Proposals to develop Public Spaces Protection Orders (PSPOs) in a number of towns and cities have provoked controversy on a number of grounds, but most especially with respect to the increased powers they provide to fine or prosecute people for sleeping rough. Our team member Prof Sarah Johnsen investigates.
PSPOs enable local authorities to apply to prohibit activities that are having, or are likely to have, a persistent and unreasonable detrimental effect on the quality of life of those in the locality. They may ban a whole gamut of things considered to be a ‘problem’ in a defined area. Prohibitions featuring in some include: lying down or sleeping, depositing materials used or intended for use as bedding, begging, consuming intoxicating substances, and improper use of public toilets. Read More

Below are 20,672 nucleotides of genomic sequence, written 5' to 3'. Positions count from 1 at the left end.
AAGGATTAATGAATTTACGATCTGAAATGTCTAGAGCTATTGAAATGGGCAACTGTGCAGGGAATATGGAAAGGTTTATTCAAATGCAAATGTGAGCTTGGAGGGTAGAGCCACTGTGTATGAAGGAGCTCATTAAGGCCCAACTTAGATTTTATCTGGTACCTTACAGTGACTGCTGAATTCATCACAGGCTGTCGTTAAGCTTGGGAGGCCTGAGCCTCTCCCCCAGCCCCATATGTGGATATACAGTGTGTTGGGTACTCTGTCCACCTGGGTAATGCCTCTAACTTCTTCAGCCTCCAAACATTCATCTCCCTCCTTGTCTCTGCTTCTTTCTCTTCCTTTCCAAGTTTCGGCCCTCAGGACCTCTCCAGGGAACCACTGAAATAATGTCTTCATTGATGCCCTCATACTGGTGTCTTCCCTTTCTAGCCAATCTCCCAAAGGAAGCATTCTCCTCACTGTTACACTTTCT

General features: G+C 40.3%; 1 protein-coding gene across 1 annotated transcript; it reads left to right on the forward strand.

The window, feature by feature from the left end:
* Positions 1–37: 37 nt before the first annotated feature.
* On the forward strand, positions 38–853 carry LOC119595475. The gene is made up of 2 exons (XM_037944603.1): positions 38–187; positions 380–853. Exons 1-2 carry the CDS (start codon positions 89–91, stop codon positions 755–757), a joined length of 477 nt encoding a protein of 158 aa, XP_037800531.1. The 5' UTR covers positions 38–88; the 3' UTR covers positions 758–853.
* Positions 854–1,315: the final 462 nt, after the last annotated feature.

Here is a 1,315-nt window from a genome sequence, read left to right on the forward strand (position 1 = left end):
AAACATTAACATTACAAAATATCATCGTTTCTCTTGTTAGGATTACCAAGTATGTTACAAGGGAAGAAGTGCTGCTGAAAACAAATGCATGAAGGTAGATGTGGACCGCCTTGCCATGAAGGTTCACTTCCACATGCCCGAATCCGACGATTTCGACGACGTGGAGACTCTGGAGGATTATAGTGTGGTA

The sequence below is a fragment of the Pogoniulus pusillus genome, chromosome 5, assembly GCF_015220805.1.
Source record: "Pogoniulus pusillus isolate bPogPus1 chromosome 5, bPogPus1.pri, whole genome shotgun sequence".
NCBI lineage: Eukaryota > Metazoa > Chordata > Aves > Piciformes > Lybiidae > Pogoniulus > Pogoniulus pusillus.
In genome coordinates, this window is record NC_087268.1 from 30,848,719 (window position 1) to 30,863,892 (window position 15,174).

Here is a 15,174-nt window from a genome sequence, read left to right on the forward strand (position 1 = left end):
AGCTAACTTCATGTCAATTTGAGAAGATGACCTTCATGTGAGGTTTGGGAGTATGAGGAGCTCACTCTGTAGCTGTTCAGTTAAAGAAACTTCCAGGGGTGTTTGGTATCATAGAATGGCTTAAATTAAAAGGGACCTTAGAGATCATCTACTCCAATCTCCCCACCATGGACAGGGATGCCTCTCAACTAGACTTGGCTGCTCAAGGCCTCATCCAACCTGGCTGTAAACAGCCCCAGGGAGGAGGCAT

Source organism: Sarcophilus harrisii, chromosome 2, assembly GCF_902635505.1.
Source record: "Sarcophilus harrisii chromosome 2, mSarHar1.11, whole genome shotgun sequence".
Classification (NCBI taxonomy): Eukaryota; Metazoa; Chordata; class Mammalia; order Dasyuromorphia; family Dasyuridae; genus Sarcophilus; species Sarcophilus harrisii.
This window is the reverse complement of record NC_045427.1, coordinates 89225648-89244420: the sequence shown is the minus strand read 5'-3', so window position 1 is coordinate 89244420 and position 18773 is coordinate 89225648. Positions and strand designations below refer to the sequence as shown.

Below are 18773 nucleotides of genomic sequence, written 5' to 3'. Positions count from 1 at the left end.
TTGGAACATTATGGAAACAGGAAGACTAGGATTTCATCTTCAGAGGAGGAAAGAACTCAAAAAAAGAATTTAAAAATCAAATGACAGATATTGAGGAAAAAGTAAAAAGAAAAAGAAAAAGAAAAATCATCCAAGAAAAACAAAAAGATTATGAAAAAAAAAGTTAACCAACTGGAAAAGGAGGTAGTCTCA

Our new blog post by guest writer Deven Ghelani finds that local conditionality is becoming increasingly prevalent. The Policy in Practice director draws on his experience of working with local authorities to set out some ideas on what makes a good scheme. Read the full story here.
Local conditionality is becoming increasingly prevalent, finds Deven Ghelani from social policy software and consulting business Policy in Practice
We have been working with a number of local authorities since 2012, as elements of the welfare system have been localised.
One of the trends we have noticed is the introduction of local ‘conditionality’. So far, it has usually been applied at national level, by Jobcentre Plus. The introduction of conditionality by local authorities may have largely gone unnoticed, but it is an important side-effect of localisation. Read More